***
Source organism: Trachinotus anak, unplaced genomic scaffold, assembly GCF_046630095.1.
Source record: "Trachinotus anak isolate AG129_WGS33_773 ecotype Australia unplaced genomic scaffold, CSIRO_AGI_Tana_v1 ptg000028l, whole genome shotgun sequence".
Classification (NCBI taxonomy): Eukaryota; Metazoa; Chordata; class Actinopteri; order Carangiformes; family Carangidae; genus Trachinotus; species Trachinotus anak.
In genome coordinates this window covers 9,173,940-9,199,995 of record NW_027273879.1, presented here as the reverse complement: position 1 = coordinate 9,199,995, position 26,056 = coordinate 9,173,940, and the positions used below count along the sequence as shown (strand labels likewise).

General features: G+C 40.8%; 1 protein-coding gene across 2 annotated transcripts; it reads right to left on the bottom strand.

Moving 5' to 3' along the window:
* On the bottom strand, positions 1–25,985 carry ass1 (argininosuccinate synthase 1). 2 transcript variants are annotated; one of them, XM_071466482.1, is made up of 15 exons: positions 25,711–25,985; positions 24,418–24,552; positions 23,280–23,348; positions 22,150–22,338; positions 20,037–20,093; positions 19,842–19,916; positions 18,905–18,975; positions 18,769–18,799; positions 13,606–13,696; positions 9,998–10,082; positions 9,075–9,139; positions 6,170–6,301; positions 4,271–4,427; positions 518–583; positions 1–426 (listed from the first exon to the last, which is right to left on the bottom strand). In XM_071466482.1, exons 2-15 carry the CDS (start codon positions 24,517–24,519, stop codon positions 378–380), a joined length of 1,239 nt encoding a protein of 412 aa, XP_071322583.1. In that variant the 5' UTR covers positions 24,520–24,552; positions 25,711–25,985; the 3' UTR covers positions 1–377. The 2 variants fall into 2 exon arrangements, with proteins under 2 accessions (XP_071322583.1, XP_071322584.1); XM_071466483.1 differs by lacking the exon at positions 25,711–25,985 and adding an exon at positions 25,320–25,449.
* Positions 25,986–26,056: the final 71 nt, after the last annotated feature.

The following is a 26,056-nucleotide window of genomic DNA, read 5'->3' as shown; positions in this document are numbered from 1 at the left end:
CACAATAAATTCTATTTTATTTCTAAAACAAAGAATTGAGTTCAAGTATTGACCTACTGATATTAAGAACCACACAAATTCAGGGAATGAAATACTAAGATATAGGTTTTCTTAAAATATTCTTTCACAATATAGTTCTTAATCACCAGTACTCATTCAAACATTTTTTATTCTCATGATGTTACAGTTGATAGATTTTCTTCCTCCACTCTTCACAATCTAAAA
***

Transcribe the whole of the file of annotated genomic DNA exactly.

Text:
Source organism: Trachinotus anak, unplaced genomic scaffold, assembly GCF_046630095.1.
Source record: "Trachinotus anak isolate AG129_WGS33_773 ecotype Australia unplaced genomic scaffold, CSIRO_AGI_Tana_v1 ptg000028l, whole genome shotgun sequence".
Classification (NCBI taxonomy): Eukaryota; Metazoa; Chordata; class Actinopteri; order Carangiformes; family Carangidae; genus Trachinotus; species Trachinotus anak.
In genome coordinates this window covers 9,173,940-9,199,995 of record NW_027273879.1, presented here as the reverse complement: position 1 = coordinate 9,199,995, position 26,056 = coordinate 9,173,940, and the positions used below count along the sequence as shown (strand labels likewise).

General features: G+C 40.8%; 1 protein-coding gene across 2 annotated transcripts; it reads right to left on the bottom strand.

Moving 5' to 3' along the window:
* On the bottom strand, positions 1–25,985 carry ass1 (argininosuccinate synthase 1). 2 transcript variants are annotated; one of them, XM_071466482.1, is made up of 15 exons: positions 25,711–25,985; positions 24,418–24,552; positions 23,280–23,348; positions 22,150–22,338; positions 20,037–20,093; positions 19,842–19,916; positions 18,905–18,975; positions 18,769–18,799; positions 13,606–13,696; positions 9,998–10,082; positions 9,075–9,139; positions 6,170–6,301; positions 4,271–4,427; positions 518–583; positions 1–426 (listed from the first exon to the last, which is right to left on the bottom strand). In XM_071466482.1, exons 2-15 carry the CDS (start codon positions 24,517–24,519, stop codon positions 378–380), a joined length of 1,239 nt encoding a protein of 412 aa, XP_071322583.1. In that variant the 5' UTR covers positions 24,520–24,552; positions 25,711–25,985; the 3' UTR covers positions 1–377. The 2 variants fall into 2 exon arrangements, with proteins under 2 accessions (XP_071322583.1, XP_071322584.1); XM_071466483.1 differs by lacking the exon at positions 25,711–25,985 and adding an exon at positions 25,320–25,449.
* Positions 25,986–26,056: the final 71 nt, after the last annotated feature.

The following is a 26,056-nucleotide window of genomic DNA, read 5'->3' as shown; positions in this document are numbered from 1 at the left end:
CACAATAAATTCTATTTTATTTCTAAAACAAAGAATTGAGTTCAAGTATTGACCTACTGATATTAAGAACCACACAAATTCAGGGAATGAAATACTAAGATATAGGTTTTCTTAAAATATTCTTTCACAATATAGTTCTTAATCACCAGTACTCATTCAAACATTTTTTATTCTCATGATGTTACAGTTGATAGATTTTCTTCCTCCACTCTTCACAATCTAAAA